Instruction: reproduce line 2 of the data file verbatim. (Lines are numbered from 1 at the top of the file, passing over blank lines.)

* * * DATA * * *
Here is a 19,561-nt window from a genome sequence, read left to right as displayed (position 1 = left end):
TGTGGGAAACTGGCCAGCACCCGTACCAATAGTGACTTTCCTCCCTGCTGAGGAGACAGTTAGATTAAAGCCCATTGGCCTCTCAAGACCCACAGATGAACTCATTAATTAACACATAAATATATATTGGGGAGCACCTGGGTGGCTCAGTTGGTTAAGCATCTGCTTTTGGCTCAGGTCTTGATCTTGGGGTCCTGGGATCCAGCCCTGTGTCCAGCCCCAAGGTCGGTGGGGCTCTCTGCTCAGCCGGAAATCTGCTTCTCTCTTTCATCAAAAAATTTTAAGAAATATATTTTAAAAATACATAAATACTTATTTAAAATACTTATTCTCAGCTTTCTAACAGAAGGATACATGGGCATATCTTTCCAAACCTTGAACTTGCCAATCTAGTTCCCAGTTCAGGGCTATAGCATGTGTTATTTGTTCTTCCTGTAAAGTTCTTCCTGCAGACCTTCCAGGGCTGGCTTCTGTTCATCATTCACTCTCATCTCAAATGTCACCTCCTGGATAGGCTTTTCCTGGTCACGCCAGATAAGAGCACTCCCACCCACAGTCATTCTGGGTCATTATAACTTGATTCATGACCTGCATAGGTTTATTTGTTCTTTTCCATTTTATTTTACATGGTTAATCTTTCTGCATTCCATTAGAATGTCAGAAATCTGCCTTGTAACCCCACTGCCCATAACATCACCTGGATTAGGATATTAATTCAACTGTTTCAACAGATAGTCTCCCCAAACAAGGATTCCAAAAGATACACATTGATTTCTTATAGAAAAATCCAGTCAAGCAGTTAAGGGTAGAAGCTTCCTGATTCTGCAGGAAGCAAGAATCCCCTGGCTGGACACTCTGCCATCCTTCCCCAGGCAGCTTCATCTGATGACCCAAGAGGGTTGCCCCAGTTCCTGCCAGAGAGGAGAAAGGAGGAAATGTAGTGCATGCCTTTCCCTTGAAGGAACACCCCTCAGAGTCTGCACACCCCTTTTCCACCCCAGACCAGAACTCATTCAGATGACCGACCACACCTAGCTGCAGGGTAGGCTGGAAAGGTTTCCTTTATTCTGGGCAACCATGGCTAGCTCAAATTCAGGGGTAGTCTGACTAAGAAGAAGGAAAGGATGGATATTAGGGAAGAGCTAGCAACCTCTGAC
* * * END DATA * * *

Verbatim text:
TGTGGGAAACTGGCCAGCACCCGTACCAATAGTGACTTTCCTCCCTGCTGAGGAGACAGTTAGATTAAAGCCCATTGGCCTCTCAAGACCCACAGATGAACTCATTAATTAACACATAAATATATATTGGGGAGCACCTGGGTGGCTCAGTTGGTTAAGCATCTGCTTTTGGCTCAGGTCTTGATCTTGGGGTCCTGGGATCCAGCCCTGTGTCCAGCCCCAAGGTCGGTGGGGCTCTCTGCTCAGCCGGAAATCTGCTTCTCTCTTTCATCAAAAAATTTTAAGAAATATATTTTAAAAATACATAAATACTTATTTAAAATACTTATTCTCAGCTTTCTAACAGAAGGATACATGGGCATATCTTTCCAAACCTTGAACTTGCCAATCTAGTTCCCAGTTCAGGGCTATAGCATGTGTTATTTGTTCTTCCTGTAAAGTTCTTCCTGCAGACCTTCCAGGGCTGGCTTCTGTTCATCATTCACTCTCATCTCAAATGTCACCTCCTGGATAGGCTTTTCCTGGTCACGCCAGATAAGAGCACTCCCACCCACAGTCATTCTGGGTCATTATAACTTGATTCATGACCTGCATAGGTTTATTTGTTCTTTTCCATTTTATTTTACATGGTTAATCTTTCTGCATTCCATTAGAATGTCAGAAATCTGCCTTGTAACCCCACTGCCCATAACATCACCTGGATTAGGATATTAATTCAACTGTTTCAACAGATAGTCTCCCCAAACAAGGATTCCAAAAGATACACATTGATTTCTTATAGAAAAATCCAGTCAAGCAGTTAAGGGTAGAAGCTTCCTGATTCTGCAGGAAGCAAGAATCCCCTGGCTGGACACTCTGCCATCCTTCCCCAGGCAGCTTCATCTGATGACCCAAGAGGGTTGCCCCAGTTCCTGCCAGAGAGGAGAAAGGAGGAAATGTAGTGCATGCCTTTCCCTTGAAGGAACACCCCTCAGAGTCTGCACACCCCTTTTCCACCCCAGACCAGAACTCATTCAGATGACCGACCACACCTAGCTGCAGGGTAGGCTGGAAAGGTTTCCTTTATTCTGGGCAACCATGGCTAGCTCAAATTCAGGGGTAGTCTGACTAAGAAGAAGGAAAGGATGGATATTAGGGAAGAGCTAGCAACCTCTGAC